Clean Water FAQs
Increasing demand on fresh water rivers, lakes and streams, compounded by changing global weather patterns, surging population growth and economic development around the globe, is leaving us in a world where many people are struggling to find enough fresh water to survive.
Clean, safe drinking water is a resource that is becoming more precious than gold, according to various headlines from around the world.
A four-person CNN team recent report noted areas around the globe where that’s happening, like in Iran, where a vast network of dams sustains an agricultural sector that drinks up about 90% of the water the country uses.
Charles Iceland told CNN:
“Both declining rainfall and increasing demand in these countries are causing many rivers, lakes, and wetlands to dry up.”
“The consequences of water becoming scarcer are dire: Areas could become uninhabitable; tensions over how to share and manage water resources like rivers and lakes could worsen; more political violence could erupt.”
The situation threatens wealthier countries, too. The New York Times reported larger future cuts in water consumption are likely for 40 million people in the West who rely on rivers.
For the first time ever, last August, the U.S. federal government declared a water shortage at Nevada’s Lake Mead, a main reservoir for the Colorado River. Initially, that will mostly affect farmers in Arizona. In addition to seven U.S. states, two in Mexico draw water from the Colorado. Besides providing drinking water, it irrigates desert crops and generates hydroelectric power. Scientists say the only way to alleviate the problem is to reduce demand.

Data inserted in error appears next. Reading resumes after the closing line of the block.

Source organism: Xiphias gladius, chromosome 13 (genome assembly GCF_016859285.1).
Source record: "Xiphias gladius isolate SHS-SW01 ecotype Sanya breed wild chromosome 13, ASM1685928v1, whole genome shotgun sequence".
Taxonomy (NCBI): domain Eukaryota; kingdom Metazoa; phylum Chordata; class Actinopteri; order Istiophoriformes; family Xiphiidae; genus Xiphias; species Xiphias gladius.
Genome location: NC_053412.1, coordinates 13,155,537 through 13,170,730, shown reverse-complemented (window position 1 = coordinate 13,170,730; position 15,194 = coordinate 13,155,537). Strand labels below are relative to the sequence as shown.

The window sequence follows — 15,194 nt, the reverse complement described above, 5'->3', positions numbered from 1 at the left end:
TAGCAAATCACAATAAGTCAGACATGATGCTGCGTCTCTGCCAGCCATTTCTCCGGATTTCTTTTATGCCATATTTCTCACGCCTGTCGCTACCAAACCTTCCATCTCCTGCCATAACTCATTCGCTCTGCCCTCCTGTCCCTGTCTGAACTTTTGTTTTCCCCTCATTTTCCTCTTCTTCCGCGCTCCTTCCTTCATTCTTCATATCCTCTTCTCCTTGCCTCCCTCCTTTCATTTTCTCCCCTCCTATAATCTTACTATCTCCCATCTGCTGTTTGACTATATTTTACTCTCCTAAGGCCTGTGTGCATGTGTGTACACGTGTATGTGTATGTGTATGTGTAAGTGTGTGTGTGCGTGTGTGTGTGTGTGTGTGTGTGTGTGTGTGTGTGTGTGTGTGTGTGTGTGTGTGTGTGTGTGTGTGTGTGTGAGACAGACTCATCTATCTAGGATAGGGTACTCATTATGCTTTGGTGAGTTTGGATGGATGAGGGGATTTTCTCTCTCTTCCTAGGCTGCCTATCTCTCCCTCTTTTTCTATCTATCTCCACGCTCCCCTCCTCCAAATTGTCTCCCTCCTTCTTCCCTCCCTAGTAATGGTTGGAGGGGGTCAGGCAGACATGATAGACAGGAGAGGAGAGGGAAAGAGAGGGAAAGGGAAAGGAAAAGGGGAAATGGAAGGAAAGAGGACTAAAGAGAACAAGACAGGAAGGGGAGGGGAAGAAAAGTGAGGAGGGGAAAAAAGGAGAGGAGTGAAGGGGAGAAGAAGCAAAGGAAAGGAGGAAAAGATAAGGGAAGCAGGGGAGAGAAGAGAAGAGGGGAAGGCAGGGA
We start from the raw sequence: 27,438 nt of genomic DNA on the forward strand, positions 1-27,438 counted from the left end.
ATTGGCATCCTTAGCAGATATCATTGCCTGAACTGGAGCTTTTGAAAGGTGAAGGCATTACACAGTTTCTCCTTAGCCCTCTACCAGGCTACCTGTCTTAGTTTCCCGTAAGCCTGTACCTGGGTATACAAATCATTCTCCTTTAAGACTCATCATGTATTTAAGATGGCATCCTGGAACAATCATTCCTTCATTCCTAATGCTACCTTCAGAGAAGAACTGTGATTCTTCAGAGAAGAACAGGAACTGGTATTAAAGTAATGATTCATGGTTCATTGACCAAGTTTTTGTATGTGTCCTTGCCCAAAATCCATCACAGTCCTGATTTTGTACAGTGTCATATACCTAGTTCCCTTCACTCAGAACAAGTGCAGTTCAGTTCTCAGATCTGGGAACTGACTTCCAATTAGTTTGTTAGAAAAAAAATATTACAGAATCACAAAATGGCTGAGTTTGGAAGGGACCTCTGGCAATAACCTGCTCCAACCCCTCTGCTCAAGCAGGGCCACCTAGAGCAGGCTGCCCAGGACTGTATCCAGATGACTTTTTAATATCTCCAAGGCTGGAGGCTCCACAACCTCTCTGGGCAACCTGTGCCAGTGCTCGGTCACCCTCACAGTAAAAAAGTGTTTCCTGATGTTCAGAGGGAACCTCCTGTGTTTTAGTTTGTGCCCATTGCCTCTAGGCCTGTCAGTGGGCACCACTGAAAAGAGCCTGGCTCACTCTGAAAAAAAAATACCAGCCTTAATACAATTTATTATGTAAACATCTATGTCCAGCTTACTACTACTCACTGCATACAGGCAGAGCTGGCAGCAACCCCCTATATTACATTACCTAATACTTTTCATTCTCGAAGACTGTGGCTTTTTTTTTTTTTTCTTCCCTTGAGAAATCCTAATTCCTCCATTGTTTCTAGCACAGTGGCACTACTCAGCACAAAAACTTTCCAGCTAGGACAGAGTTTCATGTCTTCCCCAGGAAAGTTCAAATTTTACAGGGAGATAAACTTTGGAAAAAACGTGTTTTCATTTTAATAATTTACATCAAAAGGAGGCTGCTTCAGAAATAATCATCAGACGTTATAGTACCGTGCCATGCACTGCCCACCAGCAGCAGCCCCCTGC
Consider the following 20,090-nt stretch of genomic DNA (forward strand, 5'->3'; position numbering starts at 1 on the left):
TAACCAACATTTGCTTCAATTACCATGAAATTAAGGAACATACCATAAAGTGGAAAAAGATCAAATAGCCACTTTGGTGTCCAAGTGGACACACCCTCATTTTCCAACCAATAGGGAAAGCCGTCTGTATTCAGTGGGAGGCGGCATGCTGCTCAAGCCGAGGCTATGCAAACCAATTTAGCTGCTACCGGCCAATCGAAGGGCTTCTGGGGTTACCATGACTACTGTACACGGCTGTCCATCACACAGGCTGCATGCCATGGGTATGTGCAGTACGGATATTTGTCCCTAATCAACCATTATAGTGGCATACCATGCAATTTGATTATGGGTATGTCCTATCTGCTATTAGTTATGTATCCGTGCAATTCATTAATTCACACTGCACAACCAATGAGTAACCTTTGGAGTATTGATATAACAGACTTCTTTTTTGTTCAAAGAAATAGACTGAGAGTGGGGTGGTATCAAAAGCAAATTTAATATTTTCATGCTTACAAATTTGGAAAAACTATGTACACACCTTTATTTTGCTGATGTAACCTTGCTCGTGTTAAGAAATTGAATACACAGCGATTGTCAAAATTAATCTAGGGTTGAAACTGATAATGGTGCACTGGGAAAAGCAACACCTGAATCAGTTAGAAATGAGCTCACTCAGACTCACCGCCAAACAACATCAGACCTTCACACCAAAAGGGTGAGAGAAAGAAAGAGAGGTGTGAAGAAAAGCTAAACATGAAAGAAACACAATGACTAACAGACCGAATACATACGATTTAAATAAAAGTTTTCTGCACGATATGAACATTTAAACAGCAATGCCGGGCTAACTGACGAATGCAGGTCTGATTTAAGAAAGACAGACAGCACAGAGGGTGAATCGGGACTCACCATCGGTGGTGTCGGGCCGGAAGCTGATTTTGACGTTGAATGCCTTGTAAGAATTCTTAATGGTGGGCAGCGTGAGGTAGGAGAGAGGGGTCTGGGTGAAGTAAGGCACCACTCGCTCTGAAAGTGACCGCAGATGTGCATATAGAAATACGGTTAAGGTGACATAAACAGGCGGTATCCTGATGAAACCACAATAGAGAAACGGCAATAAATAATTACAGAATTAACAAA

Jennifer Pitt, director of the Colorado River program at the National Audubon Society said:
“As this inexorable-seeming decline in the supply continues, the shortages that we’re beginning to see implemented are only going to increase. Once we’re on that train, it’s not clear where it stops.”
Here are other FAQs about the clean water crisis facing the world:
Up to 60% of an adult human body is made up of water, and human lungs by themselves are 83% water. A human can go several days without food before essential bodily functions start to shut down. Water, on the other hand, is needed daily. Yet, close to 2 billion people do not have adequate access to water for their basic biological needs.
Water is an essential, life-giving resource; however, millions of people do not have accessible, clean drinking water. Moreover, most countries worldwide overuse their available water sources, creating stress on their local and global water supply.
The global water crisis refers to the extensive lack of clean and accessible water worldwide. Water is essential to human bodily functions and everyday tasks. People use water to grow crops, cook food and clean. If water is not easily accessible, is only available in limited portions, or is highly contaminated, communities are negatively affected.
A growing global water crisis touches nearly every country, no matter its socioeconomic status or population density. With more than 4 billion people currently without a reliable source of water at least one month of the year, now is the time to seek out and support waters solutions that prevent a full global disaster in the decades to come.
According to the WHO, 663 million people worldwide do not have access to clean water. Contaminated water is a global crisis. Rural towns, villages and communities experiencing poverty frequently do not have safe and accessible water. Clean water is essential.
Water wells can be a life-saving solution that provides safe water for entire communities. Well drilling is an efficient and cost-effective practice. What is water well drilling? Well drilling is the process of drilling a hole in the ground to create access to groundwater for communal use; it frequently requires equipment like backhoes and drill rigs.
Water projects in Africa can offer life-saving interventions for individuals, families and entire communities. Water is a crucial and rare resource throughout this continent due to limited water sources, extreme heat and drought, limited water infrastructure and contaminated water sources.